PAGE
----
Convincing Conceptional Comedy!

“Parenting is shit … It’s a tsunami of guilt and anxiety and exhaustion.. “


Pearl Chanda as Zoe and Bally Gill as Kash. (Photo: Richard Lakos)

Richard Molloy’s play is a delightful comedy with serious sub text.  The Harmony Test is based on two couples at different stages of their relationship.  Kash (Bally Gill) and Zoe (Pearl Chanda) are trying to conceive a child and have been trying for almost a year.  Kash is brimful with supplements and Zoe is working on their fertility plan.  Note: it is a fertility plan not a timetable, but where does it say on the fertility plan how many times and when Kash must perform on the crucial days? 

Zoe is efficient and business like; Kash is embarrassed about having to wear boxer shorts instead of Y fronts and I can’t even begin to describe what needs to done with the Bird’s Eye Frozen peas.  Their friends Naomi (Jemima Rooper) and Charlie (Milo Twomey) come round to dinner and squabble non stop.  Naomi and Charlie are coping with a different milestone: an empty nest after their daughter Jada (whom we never see) has left home to go to university. 

Pearl Chanda as Zoe and Jemima Rooper as Naomi. (Photo: Richard Lakos)

This scene has Jemima Rooper as Naomi in full flight, articulate as hell in delivering Charlie’s shortcomings, as if out of a submachine gun. Charlie wants Naomi to develop new interests like joining a gym.  The Harmony Test is extremely well written, clever wit with nice character development so that we understand who they are and what they need.

While the solutions to the fertility issue get more bizarre and hilarious for Kash and Zoe, Naomi decides she will leave Charlie and spends a night in a hotel before arriving on Zoe’s doorstep where she is offered a bedroom.  She has tried the gym and describes it to Zoe as a “kind of weird sex dungeon”.  Zoe has met someone in the gym and when Rocco (Sandro Rosta) walks in both men and women in the audience are transfixed!  This Adonis with ripped torso and muscular arms showing his veins is drop dead gorgeous and our eyes are out on stalks.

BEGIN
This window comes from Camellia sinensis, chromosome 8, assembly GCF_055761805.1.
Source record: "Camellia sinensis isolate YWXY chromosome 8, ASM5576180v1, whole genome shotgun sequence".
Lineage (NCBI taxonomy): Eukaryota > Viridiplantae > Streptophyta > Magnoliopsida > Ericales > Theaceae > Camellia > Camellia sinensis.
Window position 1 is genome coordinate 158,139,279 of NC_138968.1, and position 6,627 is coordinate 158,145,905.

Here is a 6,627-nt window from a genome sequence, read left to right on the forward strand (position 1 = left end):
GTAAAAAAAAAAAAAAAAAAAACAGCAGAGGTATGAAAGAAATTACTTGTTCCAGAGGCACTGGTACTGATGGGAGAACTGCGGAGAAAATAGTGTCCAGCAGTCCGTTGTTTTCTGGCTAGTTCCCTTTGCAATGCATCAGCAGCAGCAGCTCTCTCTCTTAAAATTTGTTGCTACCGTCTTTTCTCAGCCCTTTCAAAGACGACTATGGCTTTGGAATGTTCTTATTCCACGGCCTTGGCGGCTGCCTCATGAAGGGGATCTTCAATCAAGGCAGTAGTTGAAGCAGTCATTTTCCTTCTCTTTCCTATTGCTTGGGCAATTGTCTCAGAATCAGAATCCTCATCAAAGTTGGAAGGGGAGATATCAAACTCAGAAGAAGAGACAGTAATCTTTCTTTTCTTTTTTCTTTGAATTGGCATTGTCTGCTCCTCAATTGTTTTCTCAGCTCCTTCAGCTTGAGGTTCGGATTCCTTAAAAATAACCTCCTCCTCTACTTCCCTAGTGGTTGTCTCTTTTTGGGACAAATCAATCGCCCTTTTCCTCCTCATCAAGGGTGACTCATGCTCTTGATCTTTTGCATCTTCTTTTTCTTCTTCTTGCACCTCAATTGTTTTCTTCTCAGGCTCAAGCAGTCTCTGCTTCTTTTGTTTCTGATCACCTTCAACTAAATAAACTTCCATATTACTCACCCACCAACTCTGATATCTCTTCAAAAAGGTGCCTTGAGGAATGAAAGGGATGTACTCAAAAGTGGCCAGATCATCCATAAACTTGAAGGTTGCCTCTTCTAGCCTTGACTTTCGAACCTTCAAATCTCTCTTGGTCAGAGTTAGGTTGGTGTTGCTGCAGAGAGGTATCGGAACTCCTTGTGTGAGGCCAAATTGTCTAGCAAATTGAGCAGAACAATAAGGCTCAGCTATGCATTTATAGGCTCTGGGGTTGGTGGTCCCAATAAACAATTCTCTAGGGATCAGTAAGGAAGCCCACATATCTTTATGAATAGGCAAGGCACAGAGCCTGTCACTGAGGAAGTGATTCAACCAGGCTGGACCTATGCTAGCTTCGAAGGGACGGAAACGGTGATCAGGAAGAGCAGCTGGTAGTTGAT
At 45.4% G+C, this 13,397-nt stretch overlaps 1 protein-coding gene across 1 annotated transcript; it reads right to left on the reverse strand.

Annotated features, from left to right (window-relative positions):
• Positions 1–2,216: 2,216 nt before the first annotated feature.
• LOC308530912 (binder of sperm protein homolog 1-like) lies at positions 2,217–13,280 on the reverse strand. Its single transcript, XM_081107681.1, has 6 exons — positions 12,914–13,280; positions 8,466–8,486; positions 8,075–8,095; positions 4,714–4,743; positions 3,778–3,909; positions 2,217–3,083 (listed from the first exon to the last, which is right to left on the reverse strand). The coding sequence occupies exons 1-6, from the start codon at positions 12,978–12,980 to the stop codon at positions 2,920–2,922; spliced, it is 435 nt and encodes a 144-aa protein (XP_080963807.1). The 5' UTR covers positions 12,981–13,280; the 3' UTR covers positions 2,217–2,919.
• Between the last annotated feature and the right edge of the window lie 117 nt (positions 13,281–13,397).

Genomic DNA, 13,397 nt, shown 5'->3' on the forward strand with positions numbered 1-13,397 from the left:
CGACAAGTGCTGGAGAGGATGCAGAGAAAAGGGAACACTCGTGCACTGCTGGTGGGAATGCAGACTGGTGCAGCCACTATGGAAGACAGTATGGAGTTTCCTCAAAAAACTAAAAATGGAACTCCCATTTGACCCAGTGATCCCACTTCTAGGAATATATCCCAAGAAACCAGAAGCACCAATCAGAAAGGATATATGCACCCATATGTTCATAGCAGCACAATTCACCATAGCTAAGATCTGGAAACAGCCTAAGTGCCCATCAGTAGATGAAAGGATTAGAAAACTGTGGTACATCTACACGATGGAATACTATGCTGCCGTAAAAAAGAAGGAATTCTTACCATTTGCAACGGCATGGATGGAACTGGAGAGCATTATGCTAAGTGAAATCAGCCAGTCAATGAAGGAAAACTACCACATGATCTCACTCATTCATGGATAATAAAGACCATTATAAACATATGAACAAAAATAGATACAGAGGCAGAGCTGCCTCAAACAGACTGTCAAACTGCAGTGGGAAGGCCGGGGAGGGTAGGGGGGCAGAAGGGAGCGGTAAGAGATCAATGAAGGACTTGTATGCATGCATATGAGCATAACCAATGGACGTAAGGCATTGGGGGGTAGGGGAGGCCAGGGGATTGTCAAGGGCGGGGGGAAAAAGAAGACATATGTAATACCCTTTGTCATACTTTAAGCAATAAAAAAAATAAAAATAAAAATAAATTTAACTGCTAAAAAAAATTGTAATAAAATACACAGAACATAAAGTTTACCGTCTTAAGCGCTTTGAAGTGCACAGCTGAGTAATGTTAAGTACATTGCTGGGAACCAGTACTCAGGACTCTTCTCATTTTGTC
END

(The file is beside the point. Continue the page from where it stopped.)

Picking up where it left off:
Sandro Rosta as Rocco and Jemima Rooper as Naomi in The Harmony Test_credit Richard Lakos

Now Kash’s issues are to the fore as the noises of excellent bonking come from their spare bedroom and this cannot help but make him feel less than adequate when the fertility plan is indicating he and Zoe need to get at it. 

Then we have good news that Zoe is pregnant but within days there is another issue.  I cannot give any more of the plot away but the play turns serious and shattering.  There is a gorgeous scene when Kash and Charlie have a heavy drinking session and Rocco arrives in the mix with Charlie’s realisation as to who Rocco actually is!

Bally Gill as Kash and Milo Twomey as Charlie (Photo: Richard Lakos)

I really loved this play.  Alice Hamilton directs perfectly in Hampstead’s downstairs space. Each scene is an ideal length with loud music and temporary darkness to notify the change.  Sarah Beaton’s large fitted kitchen with odd chairs at the table and two doors to leave and enter by, works very well.  All the performances are well rounded and believable.

The two serious issues of not being able to have a baby and where does your relationship go when the children are grown and flown are meaningful but the word play comedy is the best. 

Miss this highly recommended play and you’ll live to regret it!  

Bally Gill as Kash and Pearl Chanda as Zoe. (Photo: Richard Lakos)

Production Notes

The Harmony Test

Written by Richard Molloy

Directed by Alice Hamilton



Paula Chanda

Bally Gill

Jemima Rooper

Milo Twomey

Sandro Rosta



Director:  Alice Hamilton

Designer:  Sarah Beaton

Lighting Designer:  Jamie Platt

Sound Designer:   Harry Blake

Fight Director: Bret Yount


Running Time: One hours 40 minutes without an interval

Booking to 22nd June 2024


Hampstead Theatre 

Eton Avenue

Swiss Cottage

London NW3 3EU

Phone: 020 7722 9301


Tube: Swiss Cottage


by Lizzie Loveridge at

Hampstead Theatre Downstairs

on 23rd May 2024